beta
 
Tuesday, January 16, 2018 by Jessi Devenyns

Ex-Austin Energy employee found not guilty of ethics violation

After a drawn-out series of hearings over the last seven months, the Ethics Review Commission on Jan. 10 found that retired Austin Energy supervisor Stefan Sasko made no violation of the city’s ethics regulations.

However, the ruling may have implications for how the city code concerning conflict of interest is interpreted in the future. Nathan Wiebe, chief of investigations for the Office of the City Auditor, told the Austin Monitor that changing the accepted interpretation with the city legal department to align with the one that was taken by the commission at its last meeting could be financially cumbersome.

Currently, Wiebe explained to the Monitor, “We evaluate whether or not there is a relationship. Not the compensation the person is actually receiving.” If the interpretation the commission took at its last meeting becomes the precedent against which all conflict of interest investigations are measured, “it’s going to be a lot harder for my folks to investigate,” said Wiebe.

In July, the Austin Monitor reported that Wiebe filed a complaint alleging Sasko violated city ethics regulations by engaging in numerous decisions affecting contracted payments to Pike Electric, where two of his brothers worked.

The decisions in question were defined by the Office of the City Auditor as Sasko’s ability to approve or reject submissions for payment. Out of the 1,965 submissions, 26 were rejected over the course of the contract. In total, Pike Electric was paid $8.1 million.

At the last hearing at the commission, Weibe noted: “We don’t have any reason to believe that any of the payments were approved inappropriately.” Despite the questionable practice of having one relative approve payments to another, it was merely the fact that Sasko was authorized to make the decision to reject or approve payments into the system that incited the investigation.

Sasko and his supervisor claimed that it was common knowledge that his brothers worked at Pike Electric.

Although he explained that he did not want to encourage any appearance of corruption, Commissioner J. Michael Ohueri said, “We don’t want to punish people for something that seems really commonsensical and that everyone was aware of.”

Sasko argued that he was not guilty of any violation because “I recused myself from any contract until it was awarded.” The price for any job the contractor completed had already been established in the contract prior to Sasko authorizing payments. “The only thing I do is send it (payments) to purchasing,” he said.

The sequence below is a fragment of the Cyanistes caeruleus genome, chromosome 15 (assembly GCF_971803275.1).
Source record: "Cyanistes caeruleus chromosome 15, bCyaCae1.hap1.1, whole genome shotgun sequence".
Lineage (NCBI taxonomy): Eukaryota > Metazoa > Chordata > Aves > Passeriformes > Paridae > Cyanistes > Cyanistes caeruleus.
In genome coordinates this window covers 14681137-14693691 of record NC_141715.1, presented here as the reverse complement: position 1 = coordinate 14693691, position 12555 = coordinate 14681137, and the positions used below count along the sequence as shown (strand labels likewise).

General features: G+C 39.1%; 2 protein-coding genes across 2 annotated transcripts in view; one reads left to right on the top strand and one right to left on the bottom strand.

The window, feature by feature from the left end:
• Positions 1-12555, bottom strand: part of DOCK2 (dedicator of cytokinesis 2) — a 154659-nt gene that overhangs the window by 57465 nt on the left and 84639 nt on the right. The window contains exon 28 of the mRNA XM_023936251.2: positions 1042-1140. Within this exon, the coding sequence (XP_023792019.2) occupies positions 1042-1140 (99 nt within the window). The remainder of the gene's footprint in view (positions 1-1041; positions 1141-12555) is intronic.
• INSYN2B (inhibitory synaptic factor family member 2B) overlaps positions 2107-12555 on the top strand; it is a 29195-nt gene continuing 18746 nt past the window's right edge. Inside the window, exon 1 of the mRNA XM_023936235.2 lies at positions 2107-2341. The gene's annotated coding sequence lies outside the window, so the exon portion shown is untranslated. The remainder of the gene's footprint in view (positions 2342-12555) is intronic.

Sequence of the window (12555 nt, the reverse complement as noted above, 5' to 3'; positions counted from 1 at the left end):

Commissioner Ohueri questioned the city auditor’s office on the grounds of its investigation saying, “Do you not think it could be a little absurd if someone could violate code by completing a contract?”

Weibe explained that this conflict of interest could have easily been resolved if Austin Energy had reassigned Sasko. However, this reassignment could only have been made once Sasko disclosed his conflict of interest in writing.

Sasko said that no one informed him that he needed to officially acknowledge this conflict of interest in writing. “I was not even aware that had to be done,” he told the commission.

According to the commissioners, Austin Energy and Pike Electric should improve their internal processes in order to avoid future mishaps of this nature. “I could argue that a lack of guidance is the equivalent to misguidance,” said Commissioner Ben Stratmann.

The code too came under scrutiny for being difficult to interpret. “This is just bad code,” said Commissioner Luis Soberon.

Commissioner Debra Danburg explained that as someone who helped write the state law that this code is based on, “It’s not the first time I’ve had unintended consequences from my legislation.”

After a vote, the commission unanimously found that Sasko made no violation of the city’s code of ethics.

The Austin Monitor’s work is made possible by donations from the community. Though our reporting covers donors from time to time, we are careful to keep business and editorial efforts separate while maintaining transparency. A complete list of donors is available here, and our code of ethics is explained here.

‹ Return to Today's Headlines

  Read latest Whispers ›

Do you like this story?

There are so many important stories we don't get to write. As a nonprofit journalism source, every contributed dollar helps us provide you more coverage. Do your part by joining our subscribers in supporting our reporters' work.

Key Players & Topics In This Article

Austin Energy: As a municipally-owned electric utility, Austin Energy is a rarity in the largely deregulated State of Texas. It's annual budget clocks in at over $1 billion. The utility's annual direct transfer of a Council-determined percentage of its revenues offers the city a notable revenue stream.

City of Austin Ethics Review Commission: The Ethics Review Commission is charged with review of, among other issues, ethics complaints leveled against City of Austin boards and commission members. They meet quarterly.

Office of the City Auditor: This city department is created by the city's charter in order to establish and ensure "accountability transparency, and a culture of continuous improvement in city operations."

Back to Top